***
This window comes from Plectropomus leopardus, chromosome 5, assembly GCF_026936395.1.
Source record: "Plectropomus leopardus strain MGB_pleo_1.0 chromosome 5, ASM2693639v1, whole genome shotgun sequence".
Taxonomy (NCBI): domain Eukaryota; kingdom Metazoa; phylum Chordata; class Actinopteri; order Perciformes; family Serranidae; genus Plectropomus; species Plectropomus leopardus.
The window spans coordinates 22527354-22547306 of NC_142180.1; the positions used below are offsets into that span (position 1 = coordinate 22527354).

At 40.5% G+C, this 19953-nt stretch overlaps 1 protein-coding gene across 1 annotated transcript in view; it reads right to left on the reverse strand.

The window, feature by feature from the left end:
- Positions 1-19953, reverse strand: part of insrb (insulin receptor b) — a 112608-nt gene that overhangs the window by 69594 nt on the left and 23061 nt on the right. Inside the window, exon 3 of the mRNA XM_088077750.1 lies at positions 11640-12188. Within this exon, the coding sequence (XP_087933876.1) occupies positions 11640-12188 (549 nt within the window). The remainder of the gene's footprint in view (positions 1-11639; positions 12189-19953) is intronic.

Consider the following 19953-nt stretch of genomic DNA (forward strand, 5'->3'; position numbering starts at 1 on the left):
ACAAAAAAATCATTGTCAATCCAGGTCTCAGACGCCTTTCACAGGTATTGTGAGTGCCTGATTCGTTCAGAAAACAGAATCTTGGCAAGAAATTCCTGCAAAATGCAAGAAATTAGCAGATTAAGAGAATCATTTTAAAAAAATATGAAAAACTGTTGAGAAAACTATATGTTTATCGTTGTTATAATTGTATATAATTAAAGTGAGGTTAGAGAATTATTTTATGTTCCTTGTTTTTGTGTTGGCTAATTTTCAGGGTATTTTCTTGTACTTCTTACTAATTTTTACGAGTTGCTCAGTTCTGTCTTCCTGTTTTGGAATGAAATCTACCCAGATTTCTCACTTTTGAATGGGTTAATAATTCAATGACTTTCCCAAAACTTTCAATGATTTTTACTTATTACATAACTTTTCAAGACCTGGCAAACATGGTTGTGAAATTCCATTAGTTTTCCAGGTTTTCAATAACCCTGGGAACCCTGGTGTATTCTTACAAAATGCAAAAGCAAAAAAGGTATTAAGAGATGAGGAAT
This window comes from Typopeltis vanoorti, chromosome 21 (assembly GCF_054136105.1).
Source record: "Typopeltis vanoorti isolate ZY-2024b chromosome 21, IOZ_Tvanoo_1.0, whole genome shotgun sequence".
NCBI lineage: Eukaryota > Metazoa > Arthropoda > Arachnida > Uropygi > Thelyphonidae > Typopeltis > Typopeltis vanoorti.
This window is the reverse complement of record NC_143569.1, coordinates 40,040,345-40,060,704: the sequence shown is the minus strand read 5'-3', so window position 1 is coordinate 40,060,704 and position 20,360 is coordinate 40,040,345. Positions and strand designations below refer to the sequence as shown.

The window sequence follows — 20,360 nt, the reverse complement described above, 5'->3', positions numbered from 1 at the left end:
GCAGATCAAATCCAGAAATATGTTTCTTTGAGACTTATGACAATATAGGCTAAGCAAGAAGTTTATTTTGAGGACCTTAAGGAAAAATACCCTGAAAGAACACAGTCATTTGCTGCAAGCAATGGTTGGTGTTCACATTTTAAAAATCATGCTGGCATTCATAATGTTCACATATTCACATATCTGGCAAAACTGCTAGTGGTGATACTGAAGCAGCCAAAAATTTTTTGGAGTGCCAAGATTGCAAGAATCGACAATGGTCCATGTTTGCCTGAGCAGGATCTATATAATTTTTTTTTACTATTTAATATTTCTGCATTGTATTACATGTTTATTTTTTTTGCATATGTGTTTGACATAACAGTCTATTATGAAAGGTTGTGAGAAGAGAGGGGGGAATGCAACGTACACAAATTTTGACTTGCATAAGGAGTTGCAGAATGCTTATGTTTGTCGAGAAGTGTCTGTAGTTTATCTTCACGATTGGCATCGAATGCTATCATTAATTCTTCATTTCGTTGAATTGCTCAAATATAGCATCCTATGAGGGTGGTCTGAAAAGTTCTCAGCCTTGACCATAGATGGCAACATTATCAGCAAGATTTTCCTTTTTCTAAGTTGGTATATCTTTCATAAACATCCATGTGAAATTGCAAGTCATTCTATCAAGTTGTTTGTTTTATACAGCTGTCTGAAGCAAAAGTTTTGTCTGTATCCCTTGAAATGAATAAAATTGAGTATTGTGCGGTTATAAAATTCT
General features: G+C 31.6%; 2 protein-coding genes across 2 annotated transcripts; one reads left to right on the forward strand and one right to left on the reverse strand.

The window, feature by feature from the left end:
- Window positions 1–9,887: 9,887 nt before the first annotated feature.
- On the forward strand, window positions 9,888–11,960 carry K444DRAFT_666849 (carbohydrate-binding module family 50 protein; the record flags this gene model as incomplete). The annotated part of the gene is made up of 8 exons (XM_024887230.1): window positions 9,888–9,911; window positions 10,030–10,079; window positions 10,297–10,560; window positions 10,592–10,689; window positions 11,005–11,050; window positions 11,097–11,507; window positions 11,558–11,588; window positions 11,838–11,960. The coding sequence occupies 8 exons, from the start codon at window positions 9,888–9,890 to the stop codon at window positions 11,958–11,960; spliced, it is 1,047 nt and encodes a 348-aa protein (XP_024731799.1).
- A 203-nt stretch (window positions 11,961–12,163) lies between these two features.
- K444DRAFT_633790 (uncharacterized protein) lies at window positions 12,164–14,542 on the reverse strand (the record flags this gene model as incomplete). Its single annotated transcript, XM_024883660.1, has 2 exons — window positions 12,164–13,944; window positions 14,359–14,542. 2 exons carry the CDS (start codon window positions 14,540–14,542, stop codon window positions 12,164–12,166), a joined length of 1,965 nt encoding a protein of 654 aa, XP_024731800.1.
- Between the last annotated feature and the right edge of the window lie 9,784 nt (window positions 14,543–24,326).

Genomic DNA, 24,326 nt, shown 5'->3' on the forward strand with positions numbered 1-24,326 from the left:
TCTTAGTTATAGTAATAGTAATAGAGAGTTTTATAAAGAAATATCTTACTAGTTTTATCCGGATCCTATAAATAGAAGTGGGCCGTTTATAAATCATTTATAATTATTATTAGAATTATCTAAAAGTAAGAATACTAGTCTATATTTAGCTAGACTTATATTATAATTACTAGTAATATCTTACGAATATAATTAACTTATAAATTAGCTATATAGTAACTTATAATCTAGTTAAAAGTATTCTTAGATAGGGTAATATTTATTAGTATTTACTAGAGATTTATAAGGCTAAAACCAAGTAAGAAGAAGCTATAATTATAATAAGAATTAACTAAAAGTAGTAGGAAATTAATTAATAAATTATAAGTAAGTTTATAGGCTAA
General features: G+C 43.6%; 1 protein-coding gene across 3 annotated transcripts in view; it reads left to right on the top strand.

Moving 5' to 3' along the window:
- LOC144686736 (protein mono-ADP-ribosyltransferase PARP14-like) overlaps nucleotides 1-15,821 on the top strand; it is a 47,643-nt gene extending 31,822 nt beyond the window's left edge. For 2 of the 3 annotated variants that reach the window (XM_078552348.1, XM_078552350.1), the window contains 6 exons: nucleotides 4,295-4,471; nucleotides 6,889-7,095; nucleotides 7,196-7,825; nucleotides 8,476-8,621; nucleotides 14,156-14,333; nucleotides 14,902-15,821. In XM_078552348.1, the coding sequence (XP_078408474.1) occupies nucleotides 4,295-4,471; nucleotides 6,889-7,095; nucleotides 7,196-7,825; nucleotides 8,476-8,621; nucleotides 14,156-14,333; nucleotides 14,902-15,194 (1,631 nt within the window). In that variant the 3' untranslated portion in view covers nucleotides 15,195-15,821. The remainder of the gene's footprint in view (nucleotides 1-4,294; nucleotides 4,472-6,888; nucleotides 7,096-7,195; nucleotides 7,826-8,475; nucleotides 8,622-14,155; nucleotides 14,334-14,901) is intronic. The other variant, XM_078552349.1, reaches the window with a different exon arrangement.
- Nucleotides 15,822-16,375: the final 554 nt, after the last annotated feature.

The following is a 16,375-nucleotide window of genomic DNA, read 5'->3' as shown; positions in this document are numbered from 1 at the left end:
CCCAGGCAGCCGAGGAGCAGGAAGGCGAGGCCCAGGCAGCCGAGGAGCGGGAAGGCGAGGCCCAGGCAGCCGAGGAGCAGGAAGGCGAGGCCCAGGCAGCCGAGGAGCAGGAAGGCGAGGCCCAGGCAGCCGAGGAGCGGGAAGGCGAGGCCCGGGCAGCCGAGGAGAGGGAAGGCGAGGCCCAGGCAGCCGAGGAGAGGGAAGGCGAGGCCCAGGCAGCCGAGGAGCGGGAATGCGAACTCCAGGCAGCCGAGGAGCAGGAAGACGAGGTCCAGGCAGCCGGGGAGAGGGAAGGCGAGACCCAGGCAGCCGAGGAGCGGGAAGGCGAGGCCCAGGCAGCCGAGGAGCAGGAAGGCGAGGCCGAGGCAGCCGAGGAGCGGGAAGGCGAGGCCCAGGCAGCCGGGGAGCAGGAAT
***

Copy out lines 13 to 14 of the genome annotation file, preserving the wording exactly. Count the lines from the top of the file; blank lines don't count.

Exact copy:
This window is the reverse complement of record NC_143569.1, coordinates 40,040,345-40,060,704: the sequence shown is the minus strand read 5'-3', so window position 1 is coordinate 40,060,704 and position 20,360 is coordinate 40,040,345. Positions and strand designations below refer to the sequence as shown.

The window sequence follows — 20,360 nt, the reverse complement described above, 5'->3', positions numbered from 1 at the left end: